Quotes Science Tech

Gertrude Stein: ‘Everybody gets so much information all day long that they lose their common sense.’

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“Everybody gets so much information all day long that they lose their common sense.”

Gertrude Stein, “Reflection on the Atomic Bomb” (1946)

Productivity & Work Psychology Tech Writing

Why we pursue distraction

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via giphy

We pursue distraction because we don’t know what else to do with our time.

Social networking and TV (whichever boredom solution we prefer) is a gateway to instant happiness. Screen time leads to dopamine release and impedes our impulse control.

How to increase our focus

Focus means ignoring all the noise that makes your brain fat. It means turning off all push notifications on your phone. It means sitting down and slowing down with a blank paper or blank screen and sorting shit out from scratch.

“Every other Friday, I take a tech break by spending the day outlining ideas for new articles on regular old sheets of paper.” 

Gregory Ciotti

It’s impossible to see forward when our eyes gravitate to the nearest touch-screen. There’s even a black box on the treadmill. That rectangular glow will do anything to conquer our eyeballs. Enough already!

Here’s a good rule of thumb to remain productive and sane in the age of distraction: try to produce as much as we consume.  

Kids are tweeting and texting these days which means they’re writing more than ever, but is their prose any good? Quality comes from concerted effort and deliberate practice.

And that means making concerted efforts to break away the tyranny of screens.

Arts Productivity & Work

The Art of Presentations

Keep it simple, top-line. No one wants to see all the details. They’d rather look at a few bullets or charts, hear you speak, and write down what they deem necessary.

Showing your work becomes more about what you omit than what you say, including the simplification of the rarely read appendix, so it too reflects your key findings in a digestible format.

Presentations are small products, stories, and art forms, just as is this blog post. They try to streamline complexity while also stirring curiosity and exciting action. The best presentations often leave more questions than answers.


The Older Mind May Just Be a Fuller Mind

For the time being, this new digital-era challenge to “cognitive decline” can serve as a ready-made explanation for blank moments, whether senior or otherwise.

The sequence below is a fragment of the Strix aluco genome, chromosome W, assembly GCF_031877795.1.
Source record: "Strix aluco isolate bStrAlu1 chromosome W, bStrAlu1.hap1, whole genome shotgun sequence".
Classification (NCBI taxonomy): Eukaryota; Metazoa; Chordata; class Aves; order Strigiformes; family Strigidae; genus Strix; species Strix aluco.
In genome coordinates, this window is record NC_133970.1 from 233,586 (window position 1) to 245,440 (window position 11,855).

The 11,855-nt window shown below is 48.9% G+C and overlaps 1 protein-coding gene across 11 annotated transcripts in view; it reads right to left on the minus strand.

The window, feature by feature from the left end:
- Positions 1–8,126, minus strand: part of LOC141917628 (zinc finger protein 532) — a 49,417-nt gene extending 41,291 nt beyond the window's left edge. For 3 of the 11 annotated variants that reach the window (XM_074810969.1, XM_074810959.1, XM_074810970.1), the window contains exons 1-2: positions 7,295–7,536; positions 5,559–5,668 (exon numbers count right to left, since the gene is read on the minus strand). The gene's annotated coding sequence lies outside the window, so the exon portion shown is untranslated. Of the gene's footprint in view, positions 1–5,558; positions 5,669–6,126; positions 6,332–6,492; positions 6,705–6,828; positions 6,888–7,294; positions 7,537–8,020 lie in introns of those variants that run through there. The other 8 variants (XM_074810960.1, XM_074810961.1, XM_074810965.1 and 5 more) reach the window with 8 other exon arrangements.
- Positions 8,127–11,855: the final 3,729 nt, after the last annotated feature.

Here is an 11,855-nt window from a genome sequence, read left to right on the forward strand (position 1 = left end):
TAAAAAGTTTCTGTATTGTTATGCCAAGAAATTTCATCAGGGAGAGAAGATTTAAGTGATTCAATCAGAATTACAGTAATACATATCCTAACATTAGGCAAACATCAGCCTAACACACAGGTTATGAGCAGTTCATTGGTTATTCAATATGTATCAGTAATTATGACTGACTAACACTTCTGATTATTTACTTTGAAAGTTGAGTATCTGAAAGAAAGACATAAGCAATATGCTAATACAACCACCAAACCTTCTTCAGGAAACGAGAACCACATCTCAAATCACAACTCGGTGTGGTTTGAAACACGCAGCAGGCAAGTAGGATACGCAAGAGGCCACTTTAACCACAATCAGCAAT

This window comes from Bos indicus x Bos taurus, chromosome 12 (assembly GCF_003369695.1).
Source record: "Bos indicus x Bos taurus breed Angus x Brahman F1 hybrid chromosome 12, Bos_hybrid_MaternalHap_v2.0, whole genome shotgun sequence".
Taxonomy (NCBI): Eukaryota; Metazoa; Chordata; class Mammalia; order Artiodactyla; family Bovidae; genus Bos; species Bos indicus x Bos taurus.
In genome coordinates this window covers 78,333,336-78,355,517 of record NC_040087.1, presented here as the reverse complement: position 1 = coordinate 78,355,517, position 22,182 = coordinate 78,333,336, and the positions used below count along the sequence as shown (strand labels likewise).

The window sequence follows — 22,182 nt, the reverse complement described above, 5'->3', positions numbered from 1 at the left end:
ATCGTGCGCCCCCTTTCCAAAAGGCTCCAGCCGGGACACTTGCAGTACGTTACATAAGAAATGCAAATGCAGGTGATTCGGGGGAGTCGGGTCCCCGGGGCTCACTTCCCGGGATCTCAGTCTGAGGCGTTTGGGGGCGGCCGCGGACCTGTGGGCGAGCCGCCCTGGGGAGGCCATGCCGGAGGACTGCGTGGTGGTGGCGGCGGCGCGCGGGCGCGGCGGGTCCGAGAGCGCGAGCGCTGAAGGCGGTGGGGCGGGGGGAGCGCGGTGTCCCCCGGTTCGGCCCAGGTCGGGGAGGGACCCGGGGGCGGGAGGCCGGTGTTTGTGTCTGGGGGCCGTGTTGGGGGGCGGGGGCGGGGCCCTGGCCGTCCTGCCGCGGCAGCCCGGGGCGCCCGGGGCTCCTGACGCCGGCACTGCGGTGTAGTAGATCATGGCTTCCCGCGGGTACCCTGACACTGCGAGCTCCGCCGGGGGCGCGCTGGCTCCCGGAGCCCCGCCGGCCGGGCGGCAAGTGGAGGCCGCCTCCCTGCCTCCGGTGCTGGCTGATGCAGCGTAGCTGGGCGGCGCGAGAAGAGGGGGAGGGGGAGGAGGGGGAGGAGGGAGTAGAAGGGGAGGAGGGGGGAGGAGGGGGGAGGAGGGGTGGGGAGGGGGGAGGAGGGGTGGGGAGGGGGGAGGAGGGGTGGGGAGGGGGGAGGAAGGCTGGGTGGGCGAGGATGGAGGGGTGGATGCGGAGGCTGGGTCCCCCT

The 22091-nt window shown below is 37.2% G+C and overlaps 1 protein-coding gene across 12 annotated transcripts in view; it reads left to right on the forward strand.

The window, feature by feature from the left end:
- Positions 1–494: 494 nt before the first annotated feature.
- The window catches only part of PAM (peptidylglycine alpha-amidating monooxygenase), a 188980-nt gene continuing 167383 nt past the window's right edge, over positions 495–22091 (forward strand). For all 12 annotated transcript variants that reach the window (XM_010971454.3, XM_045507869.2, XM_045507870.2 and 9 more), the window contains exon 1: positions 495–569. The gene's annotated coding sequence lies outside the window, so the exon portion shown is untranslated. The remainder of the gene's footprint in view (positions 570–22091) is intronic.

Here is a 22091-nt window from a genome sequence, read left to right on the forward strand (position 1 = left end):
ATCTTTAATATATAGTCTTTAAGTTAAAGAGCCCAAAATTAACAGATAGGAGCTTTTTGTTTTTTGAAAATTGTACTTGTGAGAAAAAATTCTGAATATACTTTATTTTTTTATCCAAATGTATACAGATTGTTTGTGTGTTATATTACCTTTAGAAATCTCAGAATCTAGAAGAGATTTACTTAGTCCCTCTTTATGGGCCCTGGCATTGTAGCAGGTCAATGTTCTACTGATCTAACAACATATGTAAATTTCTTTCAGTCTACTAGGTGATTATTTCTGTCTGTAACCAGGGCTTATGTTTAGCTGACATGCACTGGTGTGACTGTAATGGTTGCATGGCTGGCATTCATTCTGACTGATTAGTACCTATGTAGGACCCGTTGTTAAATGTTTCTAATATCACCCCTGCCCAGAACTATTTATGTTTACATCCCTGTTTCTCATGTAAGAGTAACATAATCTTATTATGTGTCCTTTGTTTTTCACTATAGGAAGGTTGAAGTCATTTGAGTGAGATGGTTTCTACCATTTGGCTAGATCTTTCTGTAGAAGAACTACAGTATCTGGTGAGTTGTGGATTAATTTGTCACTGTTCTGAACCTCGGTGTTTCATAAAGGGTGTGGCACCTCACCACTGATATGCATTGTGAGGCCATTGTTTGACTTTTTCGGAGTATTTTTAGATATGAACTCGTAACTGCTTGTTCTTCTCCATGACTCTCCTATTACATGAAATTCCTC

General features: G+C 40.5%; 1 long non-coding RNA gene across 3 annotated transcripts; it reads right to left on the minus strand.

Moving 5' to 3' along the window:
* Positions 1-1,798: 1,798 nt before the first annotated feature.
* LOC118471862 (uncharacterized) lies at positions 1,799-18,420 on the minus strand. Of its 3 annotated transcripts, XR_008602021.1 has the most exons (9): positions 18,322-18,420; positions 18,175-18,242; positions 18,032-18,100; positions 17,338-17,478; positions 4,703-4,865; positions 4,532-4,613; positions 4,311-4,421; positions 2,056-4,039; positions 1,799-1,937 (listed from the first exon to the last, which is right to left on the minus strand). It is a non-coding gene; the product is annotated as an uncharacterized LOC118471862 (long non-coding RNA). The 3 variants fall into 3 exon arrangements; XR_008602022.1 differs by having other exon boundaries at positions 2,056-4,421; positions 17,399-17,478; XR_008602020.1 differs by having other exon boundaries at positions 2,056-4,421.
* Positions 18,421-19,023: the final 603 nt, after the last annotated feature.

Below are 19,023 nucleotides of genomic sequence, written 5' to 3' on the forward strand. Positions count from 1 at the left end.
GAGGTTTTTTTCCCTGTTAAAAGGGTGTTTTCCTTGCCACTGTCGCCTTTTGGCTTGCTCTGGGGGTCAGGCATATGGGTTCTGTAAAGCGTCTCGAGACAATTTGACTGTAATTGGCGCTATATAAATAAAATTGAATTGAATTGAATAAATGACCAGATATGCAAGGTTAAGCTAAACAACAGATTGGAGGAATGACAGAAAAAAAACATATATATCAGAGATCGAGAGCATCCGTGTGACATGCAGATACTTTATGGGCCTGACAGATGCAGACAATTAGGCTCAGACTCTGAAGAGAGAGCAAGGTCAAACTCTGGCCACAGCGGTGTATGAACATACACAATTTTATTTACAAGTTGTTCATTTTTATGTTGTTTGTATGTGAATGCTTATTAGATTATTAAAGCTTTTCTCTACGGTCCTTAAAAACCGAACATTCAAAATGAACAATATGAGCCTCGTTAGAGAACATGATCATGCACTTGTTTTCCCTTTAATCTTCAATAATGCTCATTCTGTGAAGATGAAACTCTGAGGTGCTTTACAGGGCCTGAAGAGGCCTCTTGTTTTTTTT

It’s not that you’re slow. It’s that you know so much.

You might not be as forgetful as you think, just over-informed. How about another RSS feed?


Information overload? Visual content is the answer

According to Nielsen, 27 million pieces of content are shared each day. And Statistic Brain says that our average attention span has dropped from 12 seconds in 2000 to 8 seconds—one second less than a goldfish!

We check our phones 150 times per day. We check our email 30 times an hour. And the amount of information in the world continues to double every 18 months.

Some of these stats sound exaggerated but point taken. How much is too much?

We need more filters.


Try to absorb what is useful, discard what is useless, and add what is essentially your own.

— Bruce Lee
Productivity & Work Psychology Tech

Stormy brains


We devour information. We over-prepare our day by scrutinizing the weather. We try to control the future as much as we can.

Never in the history of the world have people been so informed. Cluttered minds gather data but use very little. Neurons stop connecting when they have limited room to breathe.

Subscribe to everything and subscribe to nothing. We are better thinkers with less, not more.


We are servants of an informed society. We always have been.

Jeff Jarvis on Journalism

To which David Carr adds

In a refracted media world where information comes from everywhere, the line between two “isms” — journalism and activism — is becoming difficult to discern.

However you define journalism, it’s clearly reemerging bottom up from blogger activists to amateur photographers.  



Digital information is hyper-abundant. We all need a way to filter out the irrelevant and subscribe only the content that appeals to us.

The genius of Twitter and RSS feeds is that we choose from the people and sources we want to hear from. Information suck is a big deal; hence why millions of people are searching for a viable alternative to Google Reader

People want to remain informed. It’s what Seth Godin refers to as permission marketing, except social media is a faster version of email as a way to receive mass marketing messages.

Filtering information is just like filtering coffee. Coffee isn’t potable until you first grind the beans and then filter out the ground beans with hot water. We can only consume that which is usable.

Reading is a personal experience. I can’t imagine picking up a newspaper today just to find the two or three interesting articles; not to mention having to wash my hands after all that print.

The news that’s fit to print today is one that’s all digital and highly filterable.